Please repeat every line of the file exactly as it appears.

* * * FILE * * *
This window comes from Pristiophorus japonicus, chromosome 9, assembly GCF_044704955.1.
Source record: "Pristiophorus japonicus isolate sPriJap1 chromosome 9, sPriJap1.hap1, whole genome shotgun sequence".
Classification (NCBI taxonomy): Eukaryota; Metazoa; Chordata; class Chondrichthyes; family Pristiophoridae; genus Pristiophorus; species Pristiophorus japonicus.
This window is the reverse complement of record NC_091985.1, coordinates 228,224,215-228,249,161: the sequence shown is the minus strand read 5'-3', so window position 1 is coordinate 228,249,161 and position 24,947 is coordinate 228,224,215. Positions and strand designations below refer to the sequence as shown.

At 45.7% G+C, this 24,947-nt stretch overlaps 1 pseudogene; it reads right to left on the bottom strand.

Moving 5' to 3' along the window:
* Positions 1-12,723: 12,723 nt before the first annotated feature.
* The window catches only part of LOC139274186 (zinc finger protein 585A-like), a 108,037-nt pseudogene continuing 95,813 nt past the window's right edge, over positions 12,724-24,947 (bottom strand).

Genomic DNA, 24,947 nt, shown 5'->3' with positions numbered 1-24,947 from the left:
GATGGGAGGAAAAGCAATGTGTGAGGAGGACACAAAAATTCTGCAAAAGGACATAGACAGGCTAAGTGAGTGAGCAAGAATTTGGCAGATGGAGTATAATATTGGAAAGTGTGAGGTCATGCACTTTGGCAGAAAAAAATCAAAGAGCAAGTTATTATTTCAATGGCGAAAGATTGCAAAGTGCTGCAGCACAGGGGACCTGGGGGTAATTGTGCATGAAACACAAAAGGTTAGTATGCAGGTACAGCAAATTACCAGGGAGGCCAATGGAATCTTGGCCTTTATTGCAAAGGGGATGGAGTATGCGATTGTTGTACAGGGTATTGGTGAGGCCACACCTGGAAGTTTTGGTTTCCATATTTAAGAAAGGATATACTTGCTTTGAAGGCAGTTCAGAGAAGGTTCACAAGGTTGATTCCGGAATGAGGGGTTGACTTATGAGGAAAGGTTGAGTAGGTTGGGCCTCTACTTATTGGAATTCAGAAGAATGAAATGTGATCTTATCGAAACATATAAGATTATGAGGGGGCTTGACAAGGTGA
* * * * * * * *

This window comes from Pristiophorus japonicus, chromosome 9, assembly GCF_044704955.1.
Source record: "Pristiophorus japonicus isolate sPriJap1 chromosome 9, sPriJap1.hap1, whole genome shotgun sequence".
Classification (NCBI taxonomy): Eukaryota; Metazoa; Chordata; class Chondrichthyes; family Pristiophoridae; genus Pristiophorus; species Pristiophorus japonicus.
This window is the reverse complement of record NC_091985.1, coordinates 228,224,215-228,249,161: the sequence shown is the minus strand read 5'-3', so window position 1 is coordinate 228,249,161 and position 24,947 is coordinate 228,224,215. Positions and strand designations below refer to the sequence as shown.

At 45.7% G+C, this 24,947-nt stretch overlaps 1 pseudogene; it reads right to left on the bottom strand.

Moving 5' to 3' along the window:
* Positions 1-12,723: 12,723 nt before the first annotated feature.
* The window catches only part of LOC139274186 (zinc finger protein 585A-like), a 108,037-nt pseudogene continuing 95,813 nt past the window's right edge, over positions 12,724-24,947 (bottom strand).

Genomic DNA, 24,947 nt, shown 5'->3' with positions numbered 1-24,947 from the left:
GATGGGAGGAAAAGCAATGTGTGAGGAGGACACAAAAATTCTGCAAAAGGACATAGACAGGCTAAGTGAGTGAGCAAGAATTTGGCAGATGGAGTATAATATTGGAAAGTGTGAGGTCATGCACTTTGGCAGAAAAAAATCAAAGAGCAAGTTATTATTTCAATGGCGAAAGATTGCAAAGTGCTGCAGCACAGGGGACCTGGGGGTAATTGTGCATGAAACACAAAAGGTTAGTATGCAGGTACAGCAAATTACCAGGGAGGCCAATGGAATCTTGGCCTTTATTGCAAAGGGGATGGAGTATGCGATTGTTGTACAGGGTATTGGTGAGGCCACACCTGGAAGTTTTGGTTTCCATATTTAAGAAAGGATATACTTGCTTTGAAGGCAGTTCAGAGAAGGTTCACAAGGTTGATTCCGGAATGAGGGGTTGACTTATGAGGAAAGGTTGAGTAGGTTGGGCCTCTACTTATTGGAATTCAGAAGAATGAAATGTGATCTTATCGAAACATATAAGATTATGAGGGGGCTTGACAAGGTGA